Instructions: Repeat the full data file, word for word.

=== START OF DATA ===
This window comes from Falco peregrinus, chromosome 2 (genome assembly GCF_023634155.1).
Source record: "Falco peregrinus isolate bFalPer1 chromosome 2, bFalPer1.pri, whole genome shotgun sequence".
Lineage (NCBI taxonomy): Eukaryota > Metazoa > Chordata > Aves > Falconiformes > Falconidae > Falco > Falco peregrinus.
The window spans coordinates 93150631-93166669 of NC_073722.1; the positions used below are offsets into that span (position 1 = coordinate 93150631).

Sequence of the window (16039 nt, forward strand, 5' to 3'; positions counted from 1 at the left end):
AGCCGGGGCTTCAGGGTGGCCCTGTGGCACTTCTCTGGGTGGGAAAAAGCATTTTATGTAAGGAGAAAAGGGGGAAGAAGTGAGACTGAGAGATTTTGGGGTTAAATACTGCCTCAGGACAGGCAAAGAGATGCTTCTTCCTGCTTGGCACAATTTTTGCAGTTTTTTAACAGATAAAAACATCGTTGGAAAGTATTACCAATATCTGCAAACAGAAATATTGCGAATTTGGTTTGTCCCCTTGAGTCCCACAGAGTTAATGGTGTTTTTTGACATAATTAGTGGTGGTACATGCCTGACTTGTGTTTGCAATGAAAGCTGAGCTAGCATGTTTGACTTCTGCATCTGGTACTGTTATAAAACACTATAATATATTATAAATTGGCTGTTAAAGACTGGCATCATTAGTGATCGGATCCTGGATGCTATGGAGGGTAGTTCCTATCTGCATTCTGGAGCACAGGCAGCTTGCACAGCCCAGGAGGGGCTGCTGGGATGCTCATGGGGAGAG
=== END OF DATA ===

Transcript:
This window comes from Falco peregrinus, chromosome 2 (genome assembly GCF_023634155.1).
Source record: "Falco peregrinus isolate bFalPer1 chromosome 2, bFalPer1.pri, whole genome shotgun sequence".
Lineage (NCBI taxonomy): Eukaryota > Metazoa > Chordata > Aves > Falconiformes > Falconidae > Falco > Falco peregrinus.
The window spans coordinates 93150631-93166669 of NC_073722.1; the positions used below are offsets into that span (position 1 = coordinate 93150631).

Sequence of the window (16039 nt, forward strand, 5' to 3'; positions counted from 1 at the left end):
AGCCGGGGCTTCAGGGTGGCCCTGTGGCACTTCTCTGGGTGGGAAAAAGCATTTTATGTAAGGAGAAAAGGGGGAAGAAGTGAGACTGAGAGATTTTGGGGTTAAATACTGCCTCAGGACAGGCAAAGAGATGCTTCTTCCTGCTTGGCACAATTTTTGCAGTTTTTTAACAGATAAAAACATCGTTGGAAAGTATTACCAATATCTGCAAACAGAAATATTGCGAATTTGGTTTGTCCCCTTGAGTCCCACAGAGTTAATGGTGTTTTTTGACATAATTAGTGGTGGTACATGCCTGACTTGTGTTTGCAATGAAAGCTGAGCTAGCATGTTTGACTTCTGCATCTGGTACTGTTATAAAACACTATAATATATTATAAATTGGCTGTTAAAGACTGGCATCATTAGTGATCGGATCCTGGATGCTATGGAGGGTAGTTCCTATCTGCATTCTGGAGCACAGGCAGCTTGCACAGCCCAGGAGGGGCTGCTGGGATGCTCATGGGGAGAG